In my first post in the Acquiring Foreign Languages series, I wrote about my plan to achieve bibliographic proficiency in French and Spanish by taking two graduate-level courses at my university: “French for Reading” and “Spanish for Reading.” These courses are not specifically designed for lawyers and legal researchers, yet I intend to use French and Spanish to conduct legal research for FCIL resources. Therefore, I have to design a study plan that supplements the syllabus, but is specifically tailored for the needs of an FCIL researcher.
Before the First Class: Get Ready, Get Set . . .
Following the habit I developed in law school, I consult the French and Spanish course syllabi well in advance of the first class meetings. As I expected, both classes have required readings and written work due on day one. There are verb forms to memorize and grammar rules to practice. At this early juncture, I complete the work without much difficulty. I studied both French and Spanish in high school, and I even took one semester of conversational French in college. Assignment completed, I take a closer look at the syllabi and notice that there are no assignments pertaining to the memorization of vocabulary. The omission makes sense, because the courses are designed for graduate students from a variety of arts, humanities and social sciences departments – each with their own specialized vocabularies. I’m eager to get down to brass tacks building a vocabulary specific to FCIL, and I’m curious to hear how my professors suggest that I do it.
The First Class: You Know More than You Think
My French and Spanish professors are eager to reassure their students that even complete beginners to the language know more than they think. Certainly, there will be a lot of rote memorization. My French professor jokes, “the two most important vocabulary words in any foreign language class are: “flash” and “cards”! Fortunately, cognates smooth the path to learning new languages. Cognates are words that are spelled similarly to English-language words, that may or may not have similar meanings in the foreign language. With cognates, we build foreign language vocabularies on familiar foundations. Another vocabulary-building technique is to group like with like. My Spanish professor encourages us to create “vocabulary fields.” For example, if an unfamiliar word in a text means “sister,” we should take the time to look up the words for other family members as well. In this way, memorization of associated vocabulary takes place all at once, and recall of one word can spark the recall of many related words.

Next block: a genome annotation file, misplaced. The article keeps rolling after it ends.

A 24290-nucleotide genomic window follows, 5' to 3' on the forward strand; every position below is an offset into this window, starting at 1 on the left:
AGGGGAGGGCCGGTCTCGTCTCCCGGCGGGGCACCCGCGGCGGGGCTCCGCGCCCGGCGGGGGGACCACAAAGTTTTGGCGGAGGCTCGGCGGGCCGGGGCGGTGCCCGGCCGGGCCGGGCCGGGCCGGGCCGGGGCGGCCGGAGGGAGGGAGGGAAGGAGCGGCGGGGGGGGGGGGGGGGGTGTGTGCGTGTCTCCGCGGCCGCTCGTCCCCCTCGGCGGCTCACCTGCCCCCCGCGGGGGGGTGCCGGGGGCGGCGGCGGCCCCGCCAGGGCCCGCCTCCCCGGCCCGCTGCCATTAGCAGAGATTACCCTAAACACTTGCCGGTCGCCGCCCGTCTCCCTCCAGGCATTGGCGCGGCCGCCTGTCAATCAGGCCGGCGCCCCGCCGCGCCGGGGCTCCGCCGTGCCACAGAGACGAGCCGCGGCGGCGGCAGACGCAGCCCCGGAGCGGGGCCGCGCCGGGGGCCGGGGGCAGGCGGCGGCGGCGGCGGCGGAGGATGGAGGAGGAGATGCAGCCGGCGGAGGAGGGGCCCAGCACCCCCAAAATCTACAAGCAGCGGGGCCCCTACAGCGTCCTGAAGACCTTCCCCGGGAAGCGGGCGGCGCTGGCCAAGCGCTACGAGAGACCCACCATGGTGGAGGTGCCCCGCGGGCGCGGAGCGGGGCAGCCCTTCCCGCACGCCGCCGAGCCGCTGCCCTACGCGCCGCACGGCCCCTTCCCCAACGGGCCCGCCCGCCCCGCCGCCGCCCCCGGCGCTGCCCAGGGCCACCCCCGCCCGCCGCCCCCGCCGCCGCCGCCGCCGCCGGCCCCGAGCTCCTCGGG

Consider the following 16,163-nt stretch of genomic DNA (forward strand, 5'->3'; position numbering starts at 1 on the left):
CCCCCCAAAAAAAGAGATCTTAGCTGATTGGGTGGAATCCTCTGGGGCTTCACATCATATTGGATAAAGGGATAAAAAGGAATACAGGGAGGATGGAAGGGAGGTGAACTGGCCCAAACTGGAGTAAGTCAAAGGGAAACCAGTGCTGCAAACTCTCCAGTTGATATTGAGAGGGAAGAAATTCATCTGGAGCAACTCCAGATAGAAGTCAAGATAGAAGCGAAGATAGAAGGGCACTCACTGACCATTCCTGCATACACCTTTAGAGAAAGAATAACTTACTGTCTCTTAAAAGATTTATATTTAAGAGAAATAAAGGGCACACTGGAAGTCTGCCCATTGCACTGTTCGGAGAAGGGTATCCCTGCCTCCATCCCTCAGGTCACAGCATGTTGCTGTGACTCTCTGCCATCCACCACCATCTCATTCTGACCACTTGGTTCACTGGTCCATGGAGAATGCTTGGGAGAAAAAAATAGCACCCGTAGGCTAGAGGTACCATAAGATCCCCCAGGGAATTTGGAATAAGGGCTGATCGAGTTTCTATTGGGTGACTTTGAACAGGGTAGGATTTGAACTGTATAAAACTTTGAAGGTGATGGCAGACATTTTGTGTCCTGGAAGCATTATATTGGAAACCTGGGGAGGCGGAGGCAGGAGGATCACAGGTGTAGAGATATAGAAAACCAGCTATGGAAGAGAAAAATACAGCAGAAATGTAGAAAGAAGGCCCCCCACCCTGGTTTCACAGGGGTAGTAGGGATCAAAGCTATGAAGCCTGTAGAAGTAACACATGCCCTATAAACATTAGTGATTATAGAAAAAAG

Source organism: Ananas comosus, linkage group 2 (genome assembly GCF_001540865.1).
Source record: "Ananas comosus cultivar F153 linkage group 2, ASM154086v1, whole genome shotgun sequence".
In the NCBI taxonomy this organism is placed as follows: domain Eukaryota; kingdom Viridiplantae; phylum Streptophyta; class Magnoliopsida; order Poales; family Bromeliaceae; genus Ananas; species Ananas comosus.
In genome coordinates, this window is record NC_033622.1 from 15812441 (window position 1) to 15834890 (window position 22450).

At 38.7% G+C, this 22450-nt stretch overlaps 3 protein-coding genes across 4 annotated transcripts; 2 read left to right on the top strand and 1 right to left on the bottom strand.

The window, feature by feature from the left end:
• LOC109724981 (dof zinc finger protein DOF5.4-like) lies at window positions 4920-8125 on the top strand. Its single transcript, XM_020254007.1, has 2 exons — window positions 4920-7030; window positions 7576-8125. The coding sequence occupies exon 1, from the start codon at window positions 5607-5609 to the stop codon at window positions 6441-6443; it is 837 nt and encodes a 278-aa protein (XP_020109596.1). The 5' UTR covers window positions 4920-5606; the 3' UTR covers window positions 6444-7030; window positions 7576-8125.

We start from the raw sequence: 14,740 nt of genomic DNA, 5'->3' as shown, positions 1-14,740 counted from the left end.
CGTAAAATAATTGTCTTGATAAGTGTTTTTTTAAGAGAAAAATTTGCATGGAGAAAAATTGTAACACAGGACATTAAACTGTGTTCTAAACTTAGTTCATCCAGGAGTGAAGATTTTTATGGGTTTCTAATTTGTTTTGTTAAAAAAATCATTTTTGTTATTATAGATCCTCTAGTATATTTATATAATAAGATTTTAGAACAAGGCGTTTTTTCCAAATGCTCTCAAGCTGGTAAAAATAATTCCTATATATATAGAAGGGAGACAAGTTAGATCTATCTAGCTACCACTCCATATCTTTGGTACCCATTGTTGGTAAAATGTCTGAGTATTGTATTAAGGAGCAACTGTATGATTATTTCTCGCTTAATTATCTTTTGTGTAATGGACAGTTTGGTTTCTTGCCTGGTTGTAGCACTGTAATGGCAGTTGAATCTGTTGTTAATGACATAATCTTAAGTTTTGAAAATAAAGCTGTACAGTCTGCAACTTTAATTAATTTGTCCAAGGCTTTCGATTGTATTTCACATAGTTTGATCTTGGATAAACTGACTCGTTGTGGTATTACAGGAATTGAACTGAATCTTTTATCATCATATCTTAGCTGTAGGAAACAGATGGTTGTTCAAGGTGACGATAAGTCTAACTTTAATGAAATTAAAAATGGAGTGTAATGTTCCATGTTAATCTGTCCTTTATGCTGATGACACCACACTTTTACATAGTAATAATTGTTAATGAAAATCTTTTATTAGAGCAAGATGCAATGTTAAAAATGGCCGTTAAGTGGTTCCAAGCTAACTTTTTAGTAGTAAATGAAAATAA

After the First Class: Take Baby Steps
My objective is to build a legal vocabulary by engaging as much as possible with French and Spanish legal terms and concepts. I come up with the idea to browse the children’s portals of foreign legislative websites. But how easy will it be to find the foreign counterparts of the GPO’s “Ben [Franklin]’s Guide to the U.S. Government”? Luckily, it’s quite easy thanks to the folks at the Law Library of Congress whose excellent blog contains a report detailing the Features of Parliamentary Websites across the globe.
I set myself a simple task: browse selected sites to compile a preliminary working vocabulary of approximately 50 words. I keep my eyes peeled for the “magic words” : “glossaire” and “glosario” (glossary)! I write down the words and phrases in a notebook so that I can check them against dictionary definitions later – I don’t want to be tricked by false cognates! The portals I browse are:
Argentina: El Congreso de los Chicos
Argentina’s portal features centrally-placed text boxes containing brief explanations in simple Spanish about the lawmaking process. El Salvador’s “glosario legislative” (found under the “La Asamblea” tab) is browsable by letter of the alphabet, and includes drawings to provide context for the definitions. The children’s resources available on the French-language portal of the Canadian Parliament are so extensive that I temporarily set aside my plans to explore the children’s portals for France, Belgium, and Switzerland. The Canadian site contains numerous classroom activities tailored to entertain preschoolers through high schoolers, and when I encounter words and phrases I don’t understand, I know for sure that the English-language option on the menu bar fully mirrors the French-language option.
Although I visited the children’s portals to gather vocabulary, I found many enticing extras that will keep me coming back to the sites over the following weeks and months. But I’ll have to stay away from the games and word puzzles for now. My vocabulary-gathering activity isn’t complete until I’ve fact-checked it. Now it’s time to consult the dictionary, as well as the foreign jurisdiction pages from GlobaLex to see if my early-stage reading comprehension skills need correcting.